What this meant was she almost inevitably poached anyone with an established order history with another consultant for whatever years they had kids in band AND got their orders with next to no effort but for no profit to her (now that I know what the margin to her actually was). She did this with no proof she actively pursued anyone, since of course SHE never made the offer herself. And then there were the other moms who got lured in by ‘half your makeup costs to offset band fees’, for whom she merely needed to schedule a consultation without having to use sales techniques on anyone beyond trying to increase the order size.

    Which makes no ‘business’ sense, but makes every kind of sense if what she was after was the completely reliable free-to-her priced-at-wholesale sales that let her meet production goals with no stress and nearly no effort beyond the ordering itself and making sure the money to the band connected to the right student accounts. Mothers whose kids graduated were reliably replaced by the mothers of freshmen, so she only needed to retain any of those customers for a few years at most (and now that I think about it, she would have reliably known the optimum time for recruitment pushes – senior spring of their last child, when they’d be about to leave her customer base anyway and wouldn’t be a financial loss to her if they turned into commission income).

    At least someone using a PTA directory had to make actual cold calls. She had the MLM equivalent of a caged hunt going for a solid decade.

  2. Shay

    If MK products indeed “sold themselves” then wouldn’t be necessary.
    MK products are over priced and not even that good.
    Example: when the Antastasia Beverly Hills second Eyeshadow palette came out.. and sold out fast.. people were offering to pay triple the price.. you would never hear this with MK.

    Seriously? If someone contacted you like this- what would you say to them?

  3. Peaches

    Geez, I was in a HS Band and the band director would not have gone for the “easy” money. He had a philosophy that if the band needed funds the STUDENTS would do the fund raising and would build character along the way.

    But I can see how this would be like shooting fish in a barrel. Just open a directory and start guilt tripping parents.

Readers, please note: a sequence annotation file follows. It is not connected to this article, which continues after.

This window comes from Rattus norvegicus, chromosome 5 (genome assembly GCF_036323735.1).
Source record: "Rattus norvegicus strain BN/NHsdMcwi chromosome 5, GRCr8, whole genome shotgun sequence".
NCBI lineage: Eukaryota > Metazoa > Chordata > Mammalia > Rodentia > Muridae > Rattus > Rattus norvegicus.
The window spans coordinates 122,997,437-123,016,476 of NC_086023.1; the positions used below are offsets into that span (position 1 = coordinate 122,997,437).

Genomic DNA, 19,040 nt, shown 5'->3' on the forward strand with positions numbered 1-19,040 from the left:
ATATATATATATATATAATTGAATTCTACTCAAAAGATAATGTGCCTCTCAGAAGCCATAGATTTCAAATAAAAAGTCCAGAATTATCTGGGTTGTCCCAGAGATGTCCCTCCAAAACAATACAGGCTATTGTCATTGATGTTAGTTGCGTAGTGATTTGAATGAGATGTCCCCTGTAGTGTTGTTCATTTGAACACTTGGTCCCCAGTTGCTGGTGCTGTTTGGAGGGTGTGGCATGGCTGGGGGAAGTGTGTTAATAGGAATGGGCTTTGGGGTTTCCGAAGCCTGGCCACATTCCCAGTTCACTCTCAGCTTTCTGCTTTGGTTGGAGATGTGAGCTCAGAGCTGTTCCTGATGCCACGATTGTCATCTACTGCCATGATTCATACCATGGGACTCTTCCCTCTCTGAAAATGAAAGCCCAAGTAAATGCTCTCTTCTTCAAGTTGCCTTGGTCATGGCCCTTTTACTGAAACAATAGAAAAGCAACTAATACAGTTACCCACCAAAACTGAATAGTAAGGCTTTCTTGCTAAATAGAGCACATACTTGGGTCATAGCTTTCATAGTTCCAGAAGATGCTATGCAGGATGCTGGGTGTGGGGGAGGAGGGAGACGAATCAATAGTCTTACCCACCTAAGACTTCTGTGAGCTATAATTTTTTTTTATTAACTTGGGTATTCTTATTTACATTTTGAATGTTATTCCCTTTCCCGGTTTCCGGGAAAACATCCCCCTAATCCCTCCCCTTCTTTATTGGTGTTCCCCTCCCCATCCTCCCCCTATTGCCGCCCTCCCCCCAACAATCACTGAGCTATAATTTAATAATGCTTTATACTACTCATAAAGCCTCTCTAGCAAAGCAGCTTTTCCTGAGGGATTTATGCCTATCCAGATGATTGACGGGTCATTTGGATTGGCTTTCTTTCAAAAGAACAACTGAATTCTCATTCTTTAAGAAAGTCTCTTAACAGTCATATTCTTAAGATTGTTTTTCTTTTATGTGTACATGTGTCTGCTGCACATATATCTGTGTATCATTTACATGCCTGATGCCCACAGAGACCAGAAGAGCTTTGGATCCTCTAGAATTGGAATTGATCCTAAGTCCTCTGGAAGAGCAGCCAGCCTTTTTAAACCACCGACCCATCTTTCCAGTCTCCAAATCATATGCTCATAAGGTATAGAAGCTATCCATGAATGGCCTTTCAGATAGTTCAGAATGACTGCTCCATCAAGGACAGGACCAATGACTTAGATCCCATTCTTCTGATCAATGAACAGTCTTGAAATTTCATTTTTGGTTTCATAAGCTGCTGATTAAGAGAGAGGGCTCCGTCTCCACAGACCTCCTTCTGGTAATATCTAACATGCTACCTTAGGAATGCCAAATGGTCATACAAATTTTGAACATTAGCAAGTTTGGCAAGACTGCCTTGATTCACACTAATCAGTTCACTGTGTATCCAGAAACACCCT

NICE. Really nice.

    1. megaforte84

      That’s the thing, though. They never guilt-tripped. They never called down the directory. And they had plenty of other fundraising opportunities that counted which were ‘students earn money’. (I hope never to smell that much citrus in one underventilated place ever again.) It was just one little aside once a year that the hierarchy above her never need officially know about and the consultants and directors in the area never have provable physical evidence of.

      But if you were already getting makeup from Mary Kay or were interested, just think how many boxes of oranges sold that 50% was worth, without doing anything you weren’t already going to do! And the whole thing framed as being out of the goodness of her heart, instead of letting anyone know that amount of regular assured ordering for her was probably keeping her from the ranks of the garage-qualified and might have even kept her in a copay-free car.

  4. Did Pink

    Over the past decade, since social media became the norm, I have had about a dozen or so ‘friends’ reach out to me or friend me then hit me up. One friended me and then tried to get me to sign up for shakology. After I replied no thanks, I was unfriended within days. Some friend!

  5. PinkJedi

    I joined MK and then a few weeks later, I was on vacation for a month in another country(Ok not really vacation, I was visiting my husband stationed overseas and having to work remotely….the fraud just drips from the fingers! lol). When I returned, I discovered my SD and her Senior went through my entire friend list on Facebook and contacted every single person. They said it was to help me out and get me started…. I should have ran then…..

    1. BestDecision

      If the business worked and the products were that good, you’d not need to find “new ways”. They’d sell themselves, people would be calling YOU for bookings, and you’d have your customers begging to be on your team. Take it from someone who was a Director and watched my own offspring chasing their tails: You’re in a losing situation!

    2. Char

      I’ve been trying to think of new ways to rob a bank, but stealing is still stealing no matter how you do it. And, MLMing is still MLMing. It is what it is and you can’t fix it.

  6. TRACY

    New ways, you say? Who knew! I bet we all wish we had thought of that!

    Just kidding. Mary Kay is not a business and it still sucks, no matter how differently you think you’ll do things.

  7. SoldOut

    I have been threatened with a lawsuit for selling a lawsuit on eBay . I own a small inventory that I purchased from someone else . I use my own pictures and descriptions. . I see on eBay chat pages this is common. If I’m not a consultant , what can I do to get these threats to stop? Many people sell name brand things on amazon and eBay. I called eBay and they said as long as I own the products and don’t use the company’s photos or ads I am not doing anything wrong . How do I make sure they don’t get my personal information off